The Famous Haydn Edition by Christa Landon brought up to Date Joseph Haydn
The Complete Piano Sonatas Editor: Christa Landon / Ulrich Leisinger Notes on Interpretation: Robert D. Levin Fingerings: Oswald Jonas Volume 3 UT 50258 (previously vol. 2 UT 50028) Grade: 3–4
Volume 1 UT 50256 (previously vol. 1a UT 50026) Volume 2 UT 50257 (previously vol. 1b UT 50027) Volume 4 UT 50259 (previously vol. 3 UT 50029)
Now all volumes available
When Christa Landon presented the first printed version of her edition of Joseph Haydn’s piano sonatas, Haydn’s sonata oeuvre was still overshadowed by the works of Mozart and Beethoven. Since then, Haydn’s sonatas have progressed from the teaching rooms to the concert halls and Landon’s edition has played a crucial role in that process. Since the Haydn anniversary in 2009 this ‘legendary’ edition has been thoroughly revised for, over the course of more than forty years, new sources have come to light and questions of authenticity have been resolved, not least because the editorial principles for 18th-century music have changed considerably. The new edition is published in four volumes, the content of each volume being compatible with the volumes of the previous edition. Volume 3 of the new edition comprises the 17 sonatas Hob. XVI:21–32 and Hob. XVI:35–39 contained in Vol. 2 of the previous Wiener Urtext edition, including popular works for music lessons such as Hob. XVI:27, 35 and 37. In the Notes on Interpretation, Robert D. Levin explains important aspects of Haydn’s performance practice and, with the help of numerous examples, shows possibilities to embellish the pauses frequently used by Haydn.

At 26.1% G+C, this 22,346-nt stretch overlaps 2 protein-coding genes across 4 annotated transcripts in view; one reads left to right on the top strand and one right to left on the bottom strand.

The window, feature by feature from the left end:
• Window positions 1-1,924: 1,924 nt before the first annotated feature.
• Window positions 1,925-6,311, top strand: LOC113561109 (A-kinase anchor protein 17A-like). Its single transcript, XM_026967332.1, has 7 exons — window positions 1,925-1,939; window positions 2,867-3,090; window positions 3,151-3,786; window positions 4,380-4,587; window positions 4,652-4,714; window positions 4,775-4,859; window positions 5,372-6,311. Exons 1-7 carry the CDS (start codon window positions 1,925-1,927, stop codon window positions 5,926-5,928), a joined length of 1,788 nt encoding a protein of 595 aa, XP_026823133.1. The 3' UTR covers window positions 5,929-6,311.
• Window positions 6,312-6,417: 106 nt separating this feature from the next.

Wiener Urtext Edition www.wiener-urtext.com
200th anniversary of Franz Liszt Franz Liszt Consolations
for Piano Editor: Sabine Ziegler Preface: Christian Ubber Fingerings: Pavel Gililov Notes on Interpretation: Christian Ubber / Lina Ramann Grade: 3–4 UT 50165
The Consolations are among the best-known piano works by Franz Liszt. Their popularity is due not only to their expressive and lyrical character but also to their relatively moderate pianistic demands. Having a long history, the final version of the six pieces appeared in print for the first time in 1850. The Wiener Urtext Edition provides this version authorized by Liszt for publication, the text of which is mainly based on the German first edition owing to the lack of extant autographs and engraver’s copies. In addition, the French first edition as well as separate editions of the Consolations Nos. 3 and 5 published in London or Paris were consulted as well. The edition is complemented by performance notes of the Liszt pupil Lina Ramann which are virtually first-hand records of Liszt’s interpretational ideas. Furthermore, a clear engraving without page-turn problems makes it easier to study and perform the popular works.